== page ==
Three Republican attorneys running for a Hamilton County Criminal Court judgeship spoke before the Pachyderm Club on Monday, with each touting his various experiences and abilities.
Tom Greenholtz, the incumbent appointed by Gov. Bill Haslam to replace Judge Rebecca Stern in September, first addressed the crowd at The Mill on 1601 Gulf St. He was followed by Assistant Public Defender Mike Little and prosecutor Boyd Patterson.
The judge said his father, a worker's compensation lawyer in Georgia, succumbed to a two-year battle with cancer when he was 15, sparking fights between Greenholtz and his mother. After graduating from Riverside Military Academy, Greenholtz returned to Chattanooga and planned to attend Furman University. Instead, he was kicked out and spent the night in a treehouse until a different family took him in.
"I know what it's like to be homeless," Greenholtz told the crowd. "I know what it's like to live in poverty. I know what it's like to have a hand reach out and say, 'Come walk with me.'
"Your No. 1 priority is to give back to the community," he said. "I was the beneficiary of many gifts, and it is my obligation to give it back."
Greenholtz also focused on his community involvement with philanthropy groups such as Orange Grove Center, which works with people with developmental disabilities. He also highlighted his experience litigating white-collar crime in federal court. The judge said he's used skills from these positions to run an efficient courtroom where everyone is treated with respect.
During his 10-minute speech, Little critiqued newcomer Greenholtz, saying he lacks substantial experience as a criminal trial lawyer.
"With all due respect," Little said, "I believe the governor made a mistake."
In response to Little's comment, Greenholtz's campaign manager, Robin Smith said, "We encourage the governor to speak for himself."
Jennifer Donnals, a press secretary for Gov. Bill Haslam, said he appointed Greenholtz "based on his background, experience and involvement in the community and believes the 11th Judicial District will benefit from his service on the bench."
Little emphasized his journey through Hamilton County Criminal Court, which began soon after he graduated from law school and got a job as bailiff in Division II — the same courtroom where he's now running for judge.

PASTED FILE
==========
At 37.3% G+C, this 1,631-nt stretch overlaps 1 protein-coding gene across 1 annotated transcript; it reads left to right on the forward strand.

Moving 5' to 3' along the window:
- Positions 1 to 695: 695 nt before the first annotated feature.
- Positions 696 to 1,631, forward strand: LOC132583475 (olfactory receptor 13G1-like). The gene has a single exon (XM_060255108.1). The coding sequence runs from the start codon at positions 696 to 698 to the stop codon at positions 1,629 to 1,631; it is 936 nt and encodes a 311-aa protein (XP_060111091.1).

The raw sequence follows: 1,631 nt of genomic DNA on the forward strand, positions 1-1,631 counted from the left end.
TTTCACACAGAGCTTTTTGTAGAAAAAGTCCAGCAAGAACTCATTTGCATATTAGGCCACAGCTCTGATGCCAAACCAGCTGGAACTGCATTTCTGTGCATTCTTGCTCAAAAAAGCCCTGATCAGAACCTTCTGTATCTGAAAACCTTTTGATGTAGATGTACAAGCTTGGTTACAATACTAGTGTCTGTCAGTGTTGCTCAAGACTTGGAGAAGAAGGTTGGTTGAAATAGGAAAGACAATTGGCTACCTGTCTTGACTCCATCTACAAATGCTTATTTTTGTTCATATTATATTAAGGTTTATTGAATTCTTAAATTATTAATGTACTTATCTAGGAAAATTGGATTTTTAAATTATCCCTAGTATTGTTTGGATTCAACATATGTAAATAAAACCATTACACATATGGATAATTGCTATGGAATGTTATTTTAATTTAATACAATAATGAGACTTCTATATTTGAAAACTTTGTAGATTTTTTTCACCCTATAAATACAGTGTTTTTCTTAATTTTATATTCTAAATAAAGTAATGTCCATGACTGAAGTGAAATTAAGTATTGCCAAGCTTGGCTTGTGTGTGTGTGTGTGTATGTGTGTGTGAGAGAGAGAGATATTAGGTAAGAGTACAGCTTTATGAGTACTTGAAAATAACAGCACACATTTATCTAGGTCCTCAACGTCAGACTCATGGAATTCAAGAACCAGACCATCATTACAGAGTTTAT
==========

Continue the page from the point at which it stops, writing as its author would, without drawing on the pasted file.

"Division II has a special place in my heart," he said.
Little then spent 17 years in private practice before taking over the second-in-command position for the Public Defender's Office 15 months ago. There, Little implemented a vertical representation system, he said, meaning one defender represents an indigent client's path through the justice system from start to finish, through conviction or appeal.
Little said he's tried 50 jury trials in state and federal, six homicide cases in state court, practiced in 11 counties, and appeared before about 30 judges — "enough to know the value of a good judge."
"I have your experience to be Criminal Court judge," he said, adding that he was one of three candidates brought before Haslam during the initial judicial appointment. That short list also included Patterson and Hamilton County Assistant District Attorney Leslie Longshore. Haslam later asked for a different batch of candidates, which included Greenholtz.
Patterson, who announced his candidacy Monday, spoke last and detailed his academic approach to the motivation behind crime.
After becoming a prosecutor in 2002, Patterson said, he delved into juvenile crime and gang-related violence, which sparked his involvement in the Gang Task Force that dissolved when Mayor Andy Berke launched his Violence Reduction Initiative in spring 2014. That initiative has produced mixed results, "but it is something that does work if implemented with fidelity," Patterson said in response to a question.
Patterson, who recently wrote a book on how to reduce ignorance about Islamic terrorism, said he has published papers on topics such as trial presentation and gang and victim psychology.
"You should know that I have a long-standing interest in criminal motive," he added.
"What causes criminals to cause crimes?" Patterson asked. "As a judge I would try to understand what people before the court are committing crimes for."
The primary election for the seat is March 1 and early voting begins Feb. 10.
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Updated Jan. 4 at 11 p.m.